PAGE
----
We must dig deep to address the societal, educational and institutional barriers which disadvantage women. Again, we can learn from each other, looking at examples such as Rwanda, where quotas were constitutionally imposed to address historical inequities.

We must capture the political energy of the youth. We must open up the political system and lower the age of political participation. I am sure many of you have watched the sit-ins in Nigeria, as the population mobilizes to reduce the age to participate in the House of Representative, the Senate, and even the presidency in the aptly titled "Not Too Young to Run" campaign.

What can we do to inculcate a mentality of service with our young people; to create institutions that attract the best and the brightest, and reward those who enter? Which innovative programs can be established to build capacity and instil values given severe limitations in resources?

When I assumed the presidency, we knew Liberia needed a professionalized civil service in order to thrive, but traditional mistrust in government, and a legacy of corruption, meant that few talented candidates wanted to work in the public sector.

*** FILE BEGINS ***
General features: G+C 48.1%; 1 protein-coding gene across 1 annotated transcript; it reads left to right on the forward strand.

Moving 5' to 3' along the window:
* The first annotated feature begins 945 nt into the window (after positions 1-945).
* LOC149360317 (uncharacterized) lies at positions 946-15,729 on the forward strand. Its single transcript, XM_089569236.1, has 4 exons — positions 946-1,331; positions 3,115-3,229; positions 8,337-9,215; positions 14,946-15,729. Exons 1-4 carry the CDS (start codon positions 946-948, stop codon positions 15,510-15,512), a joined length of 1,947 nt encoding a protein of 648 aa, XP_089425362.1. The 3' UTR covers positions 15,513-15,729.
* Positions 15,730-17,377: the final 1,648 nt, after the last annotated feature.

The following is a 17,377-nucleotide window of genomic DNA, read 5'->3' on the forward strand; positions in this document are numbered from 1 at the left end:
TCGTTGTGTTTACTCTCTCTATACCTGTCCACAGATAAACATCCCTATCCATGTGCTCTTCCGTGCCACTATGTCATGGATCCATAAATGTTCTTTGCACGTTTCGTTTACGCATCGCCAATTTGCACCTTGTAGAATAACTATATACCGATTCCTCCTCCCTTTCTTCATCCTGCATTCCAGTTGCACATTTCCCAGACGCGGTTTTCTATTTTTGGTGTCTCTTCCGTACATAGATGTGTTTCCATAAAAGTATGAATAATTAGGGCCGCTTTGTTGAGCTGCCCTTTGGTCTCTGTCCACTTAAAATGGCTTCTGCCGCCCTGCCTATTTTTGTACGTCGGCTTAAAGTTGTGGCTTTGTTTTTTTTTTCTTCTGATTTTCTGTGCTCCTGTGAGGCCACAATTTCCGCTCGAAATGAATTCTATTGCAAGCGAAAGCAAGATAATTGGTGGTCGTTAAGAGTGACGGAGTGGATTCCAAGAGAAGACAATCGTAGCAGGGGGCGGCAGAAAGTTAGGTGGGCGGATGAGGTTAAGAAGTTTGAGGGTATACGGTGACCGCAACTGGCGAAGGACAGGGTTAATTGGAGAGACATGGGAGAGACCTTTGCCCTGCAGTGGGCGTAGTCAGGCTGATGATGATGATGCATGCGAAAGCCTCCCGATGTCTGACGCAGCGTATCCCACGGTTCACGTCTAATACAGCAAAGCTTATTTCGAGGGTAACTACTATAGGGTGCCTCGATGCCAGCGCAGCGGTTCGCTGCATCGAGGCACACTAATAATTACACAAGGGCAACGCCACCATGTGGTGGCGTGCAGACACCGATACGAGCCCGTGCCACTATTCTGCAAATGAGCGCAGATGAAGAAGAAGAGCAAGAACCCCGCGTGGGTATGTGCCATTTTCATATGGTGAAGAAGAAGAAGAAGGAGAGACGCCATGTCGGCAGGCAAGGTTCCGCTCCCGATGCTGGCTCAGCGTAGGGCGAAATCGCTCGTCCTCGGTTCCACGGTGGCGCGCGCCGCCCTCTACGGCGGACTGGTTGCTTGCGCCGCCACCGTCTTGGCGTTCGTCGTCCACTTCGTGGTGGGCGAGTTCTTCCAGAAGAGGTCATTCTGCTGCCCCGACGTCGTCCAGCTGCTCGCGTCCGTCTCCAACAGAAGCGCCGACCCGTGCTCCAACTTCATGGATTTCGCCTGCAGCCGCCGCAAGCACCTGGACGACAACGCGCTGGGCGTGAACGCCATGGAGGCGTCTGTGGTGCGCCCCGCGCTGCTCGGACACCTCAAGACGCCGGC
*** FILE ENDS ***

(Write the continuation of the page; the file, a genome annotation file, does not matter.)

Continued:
A bloated and largely unqualified public service, distrustful of change, posed a threat to the fragile peace, so we immediately recruited a small but talented cohort of Liberians responsible for three important objectives: (1) creating programs to attract talented civil service candidates from other sectors; (2) developing training programs to build the skills of existing civil servants; and (3) strengthening Liberia’s financial backbone by investing in the Ministry of Finance’s human capacity.